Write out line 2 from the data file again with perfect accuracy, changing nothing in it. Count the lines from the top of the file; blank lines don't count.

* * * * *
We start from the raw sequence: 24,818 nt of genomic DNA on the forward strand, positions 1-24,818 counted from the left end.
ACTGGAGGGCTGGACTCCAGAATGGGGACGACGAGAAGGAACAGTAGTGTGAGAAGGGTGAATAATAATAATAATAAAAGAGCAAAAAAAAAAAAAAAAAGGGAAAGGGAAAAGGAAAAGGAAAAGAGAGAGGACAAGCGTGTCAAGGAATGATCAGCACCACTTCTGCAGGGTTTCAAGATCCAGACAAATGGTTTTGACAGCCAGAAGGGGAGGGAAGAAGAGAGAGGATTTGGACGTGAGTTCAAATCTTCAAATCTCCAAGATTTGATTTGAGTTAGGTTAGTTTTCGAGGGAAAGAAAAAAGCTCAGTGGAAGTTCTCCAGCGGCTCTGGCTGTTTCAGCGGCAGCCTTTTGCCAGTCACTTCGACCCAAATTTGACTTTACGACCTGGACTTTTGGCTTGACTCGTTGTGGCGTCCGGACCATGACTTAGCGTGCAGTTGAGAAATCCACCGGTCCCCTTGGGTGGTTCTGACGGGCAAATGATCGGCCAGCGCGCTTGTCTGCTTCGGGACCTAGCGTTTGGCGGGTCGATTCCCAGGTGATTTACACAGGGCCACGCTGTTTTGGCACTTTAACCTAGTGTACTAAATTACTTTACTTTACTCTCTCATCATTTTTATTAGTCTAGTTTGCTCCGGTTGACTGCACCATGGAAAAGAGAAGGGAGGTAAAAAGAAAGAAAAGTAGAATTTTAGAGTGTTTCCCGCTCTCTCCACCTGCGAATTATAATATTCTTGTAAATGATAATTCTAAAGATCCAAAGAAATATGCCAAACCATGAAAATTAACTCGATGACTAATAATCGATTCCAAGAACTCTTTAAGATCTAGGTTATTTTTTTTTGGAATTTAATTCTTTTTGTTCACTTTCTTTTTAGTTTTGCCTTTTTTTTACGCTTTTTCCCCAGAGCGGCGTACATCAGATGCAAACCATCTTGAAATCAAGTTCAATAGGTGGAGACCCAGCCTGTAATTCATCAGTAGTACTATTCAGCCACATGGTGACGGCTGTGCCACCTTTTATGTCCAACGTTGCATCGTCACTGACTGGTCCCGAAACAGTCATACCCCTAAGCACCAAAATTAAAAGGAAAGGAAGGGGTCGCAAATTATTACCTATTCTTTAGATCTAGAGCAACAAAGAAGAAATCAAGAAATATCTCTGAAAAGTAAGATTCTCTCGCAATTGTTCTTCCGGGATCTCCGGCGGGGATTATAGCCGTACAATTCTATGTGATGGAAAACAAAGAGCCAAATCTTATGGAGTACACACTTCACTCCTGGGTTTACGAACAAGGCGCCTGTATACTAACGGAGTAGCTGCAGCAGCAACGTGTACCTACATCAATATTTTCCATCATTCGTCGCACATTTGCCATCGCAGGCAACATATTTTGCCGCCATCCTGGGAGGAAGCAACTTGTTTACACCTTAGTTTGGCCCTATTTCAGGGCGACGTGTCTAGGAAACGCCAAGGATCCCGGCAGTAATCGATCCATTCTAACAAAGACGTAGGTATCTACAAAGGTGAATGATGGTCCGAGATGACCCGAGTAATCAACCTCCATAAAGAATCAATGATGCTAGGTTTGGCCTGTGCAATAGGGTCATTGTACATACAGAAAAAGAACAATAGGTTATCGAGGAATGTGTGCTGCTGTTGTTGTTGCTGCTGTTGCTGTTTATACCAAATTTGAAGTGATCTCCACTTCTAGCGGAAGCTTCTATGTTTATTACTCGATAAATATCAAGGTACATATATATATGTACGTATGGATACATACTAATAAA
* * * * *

ACTGGAGGGCTGGACTCCAGAATGGGGACGACGAGAAGGAACAGTAGTGTGAGAAGGGTGAATAATAATAATAATAAAAGAGCAAAAAAAAAAAAAAAAAGGGAAAGGGAAAAGGAAAAGGAAAAGAGAGAGGACAAGCGTGTCAAGGAATGATCAGCACCACTTCTGCAGGGTTTCAAGATCCAGACAAATGGTTTTGACAGCCAGAAGGGGAGGGAAGAAGAGAGAGGATTTGGACGTGAGTTCAAATCTTCAAATCTCCAAGATTTGATTTGAGTTAGGTTAGTTTTCGAGGGAAAGAAAAAAGCTCAGTGGAAGTTCTCCAGCGGCTCTGGCTGTTTCAGCGGCAGCCTTTTGCCAGTCACTTCGACCCAAATTTGACTTTACGACCTGGACTTTTGGCTTGACTCGTTGTGGCGTCCGGACCATGACTTAGCGTGCAGTTGAGAAATCCACCGGTCCCCTTGGGTGGTTCTGACGGGCAAATGATCGGCCAGCGCGCTTGTCTGCTTCGGGACCTAGCGTTTGGCGGGTCGATTCCCAGGTGATTTACACAGGGCCACGCTGTTTTGGCACTTTAACCTAGTGTACTAAATTACTTTACTTTACTCTCTCATCATTTTTATTAGTCTAGTTTGCTCCGGTTGACTGCACCATGGAAAAGAGAAGGGAGGTAAAAAGAAAGAAAAGTAGAATTTTAGAGTGTTTCCCGCTCTCTCCACCTGCGAATTATAATATTCTTGTAAATGATAATTCTAAAGATCCAAAGAAATATGCCAAACCATGAAAATTAACTCGATGACTAATAATCGATTCCAAGAACTCTTTAAGATCTAGGTTATTTTTTTTTGGAATTTAATTCTTTTTGTTCACTTTCTTTTTAGTTTTGCCTTTTTTTTACGCTTTTTCCCCAGAGCGGCGTACATCAGATGCAAACCATCTTGAAATCAAGTTCAATAGGTGGAGACCCAGCCTGTAATTCATCAGTAGTACTATTCAGCCACATGGTGACGGCTGTGCCACCTTTTATGTCCAACGTTGCATCGTCACTGACTGGTCCCGAAACAGTCATACCCCTAAGCACCAAAATTAAAAGGAAAGGAAGGGGTCGCAAATTATTACCTATTCTTTAGATCTAGAGCAACAAAGAAGAAATCAAGAAATATCTCTGAAAAGTAAGATTCTCTCGCAATTGTTCTTCCGGGATCTCCGGCGGGGATTATAGCCGTACAATTCTATGTGATGGAAAACAAAGAGCCAAATCTTATGGAGTACACACTTCACTCCTGGGTTTACGAACAAGGCGCCTGTATACTAACGGAGTAGCTGCAGCAGCAACGTGTACCTACATCAATATTTTCCATCATTCGTCGCACATTTGCCATCGCAGGCAACATATTTTGCCGCCATCCTGGGAGGAAGCAACTTGTTTACACCTTAGTTTGGCCCTATTTCAGGGCGACGTGTCTAGGAAACGCCAAGGATCCCGGCAGTAATCGATCCATTCTAACAAAGACGTAGGTATCTACAAAGGTGAATGATGGTCCGAGATGACCCGAGTAATCAACCTCCATAAAGAATCAATGATGCTAGGTTTGGCCTGTGCAATAGGGTCATTGTACATACAGAAAAAGAACAATAGGTTATCGAGGAATGTGTGCTGCTGTTGTTGTTGCTGCTGTTGCTGTTTATACCAAATTTGAAGTGATCTCCACTTCTAGCGGAAGCTTCTATGTTTATTACTCGATAAATATCAAGGTACATATATATATGTACGTATGGATACATACTAATAAA